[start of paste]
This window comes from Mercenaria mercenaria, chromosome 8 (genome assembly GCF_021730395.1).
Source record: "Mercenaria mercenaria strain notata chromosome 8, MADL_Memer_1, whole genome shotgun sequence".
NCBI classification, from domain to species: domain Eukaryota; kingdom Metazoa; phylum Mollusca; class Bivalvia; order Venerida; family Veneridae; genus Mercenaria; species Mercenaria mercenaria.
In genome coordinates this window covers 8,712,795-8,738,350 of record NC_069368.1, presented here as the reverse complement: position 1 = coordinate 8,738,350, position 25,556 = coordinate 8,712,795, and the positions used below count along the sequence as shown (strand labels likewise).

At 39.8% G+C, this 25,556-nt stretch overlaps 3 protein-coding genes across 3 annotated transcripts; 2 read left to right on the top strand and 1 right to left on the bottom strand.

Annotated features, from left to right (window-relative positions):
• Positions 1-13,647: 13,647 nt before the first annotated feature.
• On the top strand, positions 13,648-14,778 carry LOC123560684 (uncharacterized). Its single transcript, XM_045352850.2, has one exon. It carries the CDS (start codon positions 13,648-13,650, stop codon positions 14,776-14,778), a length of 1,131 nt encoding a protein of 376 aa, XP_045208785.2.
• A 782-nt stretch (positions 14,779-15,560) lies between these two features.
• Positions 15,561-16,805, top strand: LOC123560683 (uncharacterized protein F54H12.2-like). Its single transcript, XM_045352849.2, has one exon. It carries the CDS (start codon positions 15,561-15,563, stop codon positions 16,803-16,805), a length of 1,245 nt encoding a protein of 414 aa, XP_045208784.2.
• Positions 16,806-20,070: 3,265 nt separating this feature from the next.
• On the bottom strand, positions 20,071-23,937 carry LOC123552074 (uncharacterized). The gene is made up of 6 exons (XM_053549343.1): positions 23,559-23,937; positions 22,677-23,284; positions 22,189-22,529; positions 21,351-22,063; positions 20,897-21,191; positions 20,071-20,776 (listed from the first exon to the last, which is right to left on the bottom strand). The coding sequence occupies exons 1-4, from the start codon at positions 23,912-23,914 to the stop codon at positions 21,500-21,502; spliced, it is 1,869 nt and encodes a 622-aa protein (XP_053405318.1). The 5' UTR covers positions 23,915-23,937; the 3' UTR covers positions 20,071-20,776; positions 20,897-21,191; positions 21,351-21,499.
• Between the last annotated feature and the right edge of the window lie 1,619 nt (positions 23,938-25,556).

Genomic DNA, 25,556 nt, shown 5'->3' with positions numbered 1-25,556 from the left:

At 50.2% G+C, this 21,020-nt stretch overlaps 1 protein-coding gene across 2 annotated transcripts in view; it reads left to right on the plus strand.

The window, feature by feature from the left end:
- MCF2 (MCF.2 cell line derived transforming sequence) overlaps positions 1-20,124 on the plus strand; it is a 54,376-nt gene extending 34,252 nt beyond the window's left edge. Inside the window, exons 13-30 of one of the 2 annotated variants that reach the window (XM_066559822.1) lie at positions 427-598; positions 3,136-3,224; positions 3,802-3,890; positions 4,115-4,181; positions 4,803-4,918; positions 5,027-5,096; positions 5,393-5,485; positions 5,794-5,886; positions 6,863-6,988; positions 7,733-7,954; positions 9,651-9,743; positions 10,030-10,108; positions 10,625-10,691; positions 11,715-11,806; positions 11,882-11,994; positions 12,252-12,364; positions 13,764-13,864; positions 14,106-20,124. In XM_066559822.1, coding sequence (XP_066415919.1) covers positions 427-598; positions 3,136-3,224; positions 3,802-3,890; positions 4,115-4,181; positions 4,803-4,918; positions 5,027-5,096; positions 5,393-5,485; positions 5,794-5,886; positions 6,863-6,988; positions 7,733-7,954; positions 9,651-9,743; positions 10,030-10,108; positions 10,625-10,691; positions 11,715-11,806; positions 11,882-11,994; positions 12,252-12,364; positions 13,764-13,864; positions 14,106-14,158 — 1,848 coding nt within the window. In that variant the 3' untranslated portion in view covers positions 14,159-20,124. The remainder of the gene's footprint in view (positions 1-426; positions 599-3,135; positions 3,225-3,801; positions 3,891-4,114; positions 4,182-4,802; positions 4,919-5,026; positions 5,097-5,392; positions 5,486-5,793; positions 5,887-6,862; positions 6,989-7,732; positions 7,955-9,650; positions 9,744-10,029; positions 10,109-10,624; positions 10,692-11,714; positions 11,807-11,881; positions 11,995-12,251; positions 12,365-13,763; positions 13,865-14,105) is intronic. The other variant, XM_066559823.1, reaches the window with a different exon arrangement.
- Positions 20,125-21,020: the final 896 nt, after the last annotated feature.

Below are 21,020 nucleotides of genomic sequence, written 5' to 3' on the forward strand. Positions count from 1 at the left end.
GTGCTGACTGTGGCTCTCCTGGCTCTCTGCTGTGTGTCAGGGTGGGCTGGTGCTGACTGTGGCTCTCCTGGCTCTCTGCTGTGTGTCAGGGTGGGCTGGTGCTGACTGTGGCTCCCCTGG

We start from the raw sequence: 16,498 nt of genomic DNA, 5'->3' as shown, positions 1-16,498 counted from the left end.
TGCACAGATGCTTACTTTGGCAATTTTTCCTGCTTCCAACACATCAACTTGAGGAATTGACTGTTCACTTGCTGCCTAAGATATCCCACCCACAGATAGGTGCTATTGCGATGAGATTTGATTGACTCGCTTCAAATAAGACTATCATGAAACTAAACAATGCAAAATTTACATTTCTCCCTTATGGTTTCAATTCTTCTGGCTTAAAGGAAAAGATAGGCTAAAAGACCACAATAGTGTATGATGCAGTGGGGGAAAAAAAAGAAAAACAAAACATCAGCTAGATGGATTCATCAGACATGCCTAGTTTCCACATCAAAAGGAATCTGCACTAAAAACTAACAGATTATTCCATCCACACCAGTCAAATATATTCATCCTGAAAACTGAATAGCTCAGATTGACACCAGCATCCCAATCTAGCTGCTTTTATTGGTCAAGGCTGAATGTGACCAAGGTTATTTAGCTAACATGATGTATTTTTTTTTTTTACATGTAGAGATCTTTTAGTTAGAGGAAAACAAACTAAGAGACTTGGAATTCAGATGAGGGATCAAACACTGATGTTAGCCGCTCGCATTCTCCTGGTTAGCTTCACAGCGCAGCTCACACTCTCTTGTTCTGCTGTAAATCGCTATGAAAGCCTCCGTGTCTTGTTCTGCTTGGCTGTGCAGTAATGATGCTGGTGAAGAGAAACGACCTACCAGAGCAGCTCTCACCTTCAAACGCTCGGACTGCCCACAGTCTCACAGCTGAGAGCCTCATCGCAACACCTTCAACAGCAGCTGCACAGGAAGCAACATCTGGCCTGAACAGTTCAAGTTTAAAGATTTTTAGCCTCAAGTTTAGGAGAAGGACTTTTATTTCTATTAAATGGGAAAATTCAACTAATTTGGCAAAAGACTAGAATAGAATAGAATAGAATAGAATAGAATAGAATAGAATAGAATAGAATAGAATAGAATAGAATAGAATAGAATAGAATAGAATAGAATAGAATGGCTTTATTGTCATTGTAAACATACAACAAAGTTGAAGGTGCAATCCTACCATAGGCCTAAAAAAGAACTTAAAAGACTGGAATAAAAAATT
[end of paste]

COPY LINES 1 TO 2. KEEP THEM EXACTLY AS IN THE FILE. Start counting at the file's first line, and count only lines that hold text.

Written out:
This window comes from Mercenaria mercenaria, chromosome 8 (genome assembly GCF_021730395.1).
Source record: "Mercenaria mercenaria strain notata chromosome 8, MADL_Memer_1, whole genome shotgun sequence".